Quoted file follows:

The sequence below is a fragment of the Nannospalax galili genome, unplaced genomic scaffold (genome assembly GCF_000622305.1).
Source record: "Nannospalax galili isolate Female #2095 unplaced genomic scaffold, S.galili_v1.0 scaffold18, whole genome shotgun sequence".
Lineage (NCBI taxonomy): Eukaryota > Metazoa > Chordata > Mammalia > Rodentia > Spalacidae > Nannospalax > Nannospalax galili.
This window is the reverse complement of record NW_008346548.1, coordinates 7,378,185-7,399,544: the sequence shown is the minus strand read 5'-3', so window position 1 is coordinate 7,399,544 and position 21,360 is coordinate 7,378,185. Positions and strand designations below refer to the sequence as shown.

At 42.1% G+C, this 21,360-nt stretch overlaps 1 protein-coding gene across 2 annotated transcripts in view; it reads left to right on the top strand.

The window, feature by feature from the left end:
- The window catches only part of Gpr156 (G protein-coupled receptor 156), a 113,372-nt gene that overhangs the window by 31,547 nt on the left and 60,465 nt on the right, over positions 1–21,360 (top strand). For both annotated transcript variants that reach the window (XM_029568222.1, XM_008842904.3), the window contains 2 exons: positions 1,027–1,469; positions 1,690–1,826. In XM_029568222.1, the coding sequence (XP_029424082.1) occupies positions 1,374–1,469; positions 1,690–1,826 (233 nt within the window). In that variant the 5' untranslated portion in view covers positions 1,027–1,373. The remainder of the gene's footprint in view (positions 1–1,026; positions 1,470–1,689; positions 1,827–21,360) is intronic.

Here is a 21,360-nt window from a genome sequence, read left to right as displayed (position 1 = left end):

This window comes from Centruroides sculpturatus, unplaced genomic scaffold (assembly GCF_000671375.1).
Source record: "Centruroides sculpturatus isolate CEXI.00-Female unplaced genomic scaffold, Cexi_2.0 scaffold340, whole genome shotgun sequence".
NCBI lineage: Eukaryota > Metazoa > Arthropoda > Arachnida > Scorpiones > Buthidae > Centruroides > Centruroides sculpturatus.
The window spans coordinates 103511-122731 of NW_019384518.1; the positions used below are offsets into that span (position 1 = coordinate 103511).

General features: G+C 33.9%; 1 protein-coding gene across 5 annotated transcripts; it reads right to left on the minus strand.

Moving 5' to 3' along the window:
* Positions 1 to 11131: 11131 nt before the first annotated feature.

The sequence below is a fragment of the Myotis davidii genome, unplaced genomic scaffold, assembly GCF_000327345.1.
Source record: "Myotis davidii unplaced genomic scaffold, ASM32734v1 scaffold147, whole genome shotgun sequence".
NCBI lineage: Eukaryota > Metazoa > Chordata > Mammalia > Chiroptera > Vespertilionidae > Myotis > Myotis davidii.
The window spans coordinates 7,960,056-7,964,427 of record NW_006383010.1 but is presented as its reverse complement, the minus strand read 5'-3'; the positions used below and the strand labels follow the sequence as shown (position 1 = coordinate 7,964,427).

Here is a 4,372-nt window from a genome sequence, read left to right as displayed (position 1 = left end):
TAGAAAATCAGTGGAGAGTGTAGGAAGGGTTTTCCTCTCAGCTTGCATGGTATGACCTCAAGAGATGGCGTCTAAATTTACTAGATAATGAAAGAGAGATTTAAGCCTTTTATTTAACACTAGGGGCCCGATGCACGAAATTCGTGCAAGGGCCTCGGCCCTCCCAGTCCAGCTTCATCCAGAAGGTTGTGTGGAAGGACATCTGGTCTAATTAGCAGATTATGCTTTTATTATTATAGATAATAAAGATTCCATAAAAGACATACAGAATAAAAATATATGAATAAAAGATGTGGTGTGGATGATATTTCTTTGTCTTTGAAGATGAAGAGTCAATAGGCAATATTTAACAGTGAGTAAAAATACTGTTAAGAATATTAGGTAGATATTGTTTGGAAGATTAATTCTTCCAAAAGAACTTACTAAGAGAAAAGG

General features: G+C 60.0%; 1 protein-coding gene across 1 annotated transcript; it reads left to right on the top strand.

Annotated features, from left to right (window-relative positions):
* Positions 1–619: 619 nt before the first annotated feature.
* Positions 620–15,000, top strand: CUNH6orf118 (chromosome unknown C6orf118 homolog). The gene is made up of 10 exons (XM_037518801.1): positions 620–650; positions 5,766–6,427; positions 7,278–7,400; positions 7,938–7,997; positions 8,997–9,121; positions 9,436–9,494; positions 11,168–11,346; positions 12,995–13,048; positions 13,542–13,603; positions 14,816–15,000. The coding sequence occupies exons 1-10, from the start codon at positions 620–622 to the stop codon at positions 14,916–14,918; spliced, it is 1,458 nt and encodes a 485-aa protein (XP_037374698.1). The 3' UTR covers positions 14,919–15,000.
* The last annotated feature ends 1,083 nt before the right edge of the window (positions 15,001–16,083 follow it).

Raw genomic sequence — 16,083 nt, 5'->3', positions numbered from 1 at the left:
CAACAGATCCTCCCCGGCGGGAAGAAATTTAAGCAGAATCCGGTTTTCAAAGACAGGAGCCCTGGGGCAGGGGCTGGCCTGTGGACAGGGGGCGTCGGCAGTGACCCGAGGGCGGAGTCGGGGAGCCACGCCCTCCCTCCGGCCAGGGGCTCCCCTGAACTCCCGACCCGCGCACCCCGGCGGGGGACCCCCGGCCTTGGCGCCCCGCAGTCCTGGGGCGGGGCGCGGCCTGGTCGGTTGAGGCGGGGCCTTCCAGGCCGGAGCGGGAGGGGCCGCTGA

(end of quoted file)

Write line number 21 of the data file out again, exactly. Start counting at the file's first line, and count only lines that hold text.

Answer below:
TAGAAAATCAGTGGAGAGTGTAGGAAGGGTTTTCCTCTCAGCTTGCATGGTATGACCTCAAGAGATGGCGTCTAAATTTACTAGATAATGAAAGAGAGATTTAAGCCTTTTATTTAACACTAGGGGCCCGATGCACGAAATTCGTGCAAGGGCCTCGGCCCTCCCAGTCCAGCTTCATCCAGAAGGTTGTGTGGAAGGACATCTGGTCTAATTAGCAGATTATGCTTTTATTATTATAGATAATAAAGATTCCATAAAAGACATACAGAATAAAAATATATGAATAAAAGATGTGGTGTGGATGATATTTCTTTGTCTTTGAAGATGAAGAGTCAATAGGCAATATTTAACAGTGAGTAAAAATACTGTTAAGAATATTAGGTAGATATTGTTTGGAAGATTAATTCTTCCAAAAGAACTTACTAAGAGAAAAGG